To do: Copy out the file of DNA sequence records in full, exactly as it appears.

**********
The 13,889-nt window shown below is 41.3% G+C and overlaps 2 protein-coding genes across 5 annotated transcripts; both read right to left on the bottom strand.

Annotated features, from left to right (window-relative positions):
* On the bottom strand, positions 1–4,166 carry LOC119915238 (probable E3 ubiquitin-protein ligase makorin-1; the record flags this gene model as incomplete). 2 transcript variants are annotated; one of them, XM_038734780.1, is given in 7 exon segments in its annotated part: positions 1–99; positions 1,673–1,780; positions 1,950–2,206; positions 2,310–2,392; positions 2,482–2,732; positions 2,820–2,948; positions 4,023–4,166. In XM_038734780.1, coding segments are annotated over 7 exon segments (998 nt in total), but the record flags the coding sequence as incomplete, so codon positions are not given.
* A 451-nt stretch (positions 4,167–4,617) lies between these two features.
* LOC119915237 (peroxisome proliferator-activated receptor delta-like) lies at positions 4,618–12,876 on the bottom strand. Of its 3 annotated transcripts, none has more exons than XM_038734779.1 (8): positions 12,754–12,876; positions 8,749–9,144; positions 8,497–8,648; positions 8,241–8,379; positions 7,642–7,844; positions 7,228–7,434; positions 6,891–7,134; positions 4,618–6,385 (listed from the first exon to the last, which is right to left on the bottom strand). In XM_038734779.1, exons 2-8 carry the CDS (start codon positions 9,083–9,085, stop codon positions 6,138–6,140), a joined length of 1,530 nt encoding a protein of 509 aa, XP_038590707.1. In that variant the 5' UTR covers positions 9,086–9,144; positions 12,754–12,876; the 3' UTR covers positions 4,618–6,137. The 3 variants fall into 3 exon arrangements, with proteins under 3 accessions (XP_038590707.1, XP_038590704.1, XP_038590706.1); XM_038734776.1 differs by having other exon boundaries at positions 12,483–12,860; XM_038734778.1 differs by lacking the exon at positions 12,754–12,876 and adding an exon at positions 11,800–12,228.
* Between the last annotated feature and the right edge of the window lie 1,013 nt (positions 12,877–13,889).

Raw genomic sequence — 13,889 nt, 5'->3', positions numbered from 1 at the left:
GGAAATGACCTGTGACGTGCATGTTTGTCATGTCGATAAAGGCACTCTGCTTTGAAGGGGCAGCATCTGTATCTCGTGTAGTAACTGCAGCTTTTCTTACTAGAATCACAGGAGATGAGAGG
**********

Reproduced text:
The 13,889-nt window shown below is 41.3% G+C and overlaps 2 protein-coding genes across 5 annotated transcripts; both read right to left on the bottom strand.

Annotated features, from left to right (window-relative positions):
* On the bottom strand, positions 1–4,166 carry LOC119915238 (probable E3 ubiquitin-protein ligase makorin-1; the record flags this gene model as incomplete). 2 transcript variants are annotated; one of them, XM_038734780.1, is given in 7 exon segments in its annotated part: positions 1–99; positions 1,673–1,780; positions 1,950–2,206; positions 2,310–2,392; positions 2,482–2,732; positions 2,820–2,948; positions 4,023–4,166. In XM_038734780.1, coding segments are annotated over 7 exon segments (998 nt in total), but the record flags the coding sequence as incomplete, so codon positions are not given.
* A 451-nt stretch (positions 4,167–4,617) lies between these two features.
* LOC119915237 (peroxisome proliferator-activated receptor delta-like) lies at positions 4,618–12,876 on the bottom strand. Of its 3 annotated transcripts, none has more exons than XM_038734779.1 (8): positions 12,754–12,876; positions 8,749–9,144; positions 8,497–8,648; positions 8,241–8,379; positions 7,642–7,844; positions 7,228–7,434; positions 6,891–7,134; positions 4,618–6,385 (listed from the first exon to the last, which is right to left on the bottom strand). In XM_038734779.1, exons 2-8 carry the CDS (start codon positions 9,083–9,085, stop codon positions 6,138–6,140), a joined length of 1,530 nt encoding a protein of 509 aa, XP_038590707.1. In that variant the 5' UTR covers positions 9,086–9,144; positions 12,754–12,876; the 3' UTR covers positions 4,618–6,137. The 3 variants fall into 3 exon arrangements, with proteins under 3 accessions (XP_038590707.1, XP_038590704.1, XP_038590706.1); XM_038734776.1 differs by having other exon boundaries at positions 12,483–12,860; XM_038734778.1 differs by lacking the exon at positions 12,754–12,876 and adding an exon at positions 11,800–12,228.
* Between the last annotated feature and the right edge of the window lie 1,013 nt (positions 12,877–13,889).

Raw genomic sequence — 13,889 nt, 5'->3', positions numbered from 1 at the left:
GGAAATGACCTGTGACGTGCATGTTTGTCATGTCGATAAAGGCACTCTGCTTTGAAGGGGCAGCATCTGTATCTCGTGTAGTAACTGCAGCTTTTCTTACTAGAATCACAGGAGATGAGAGG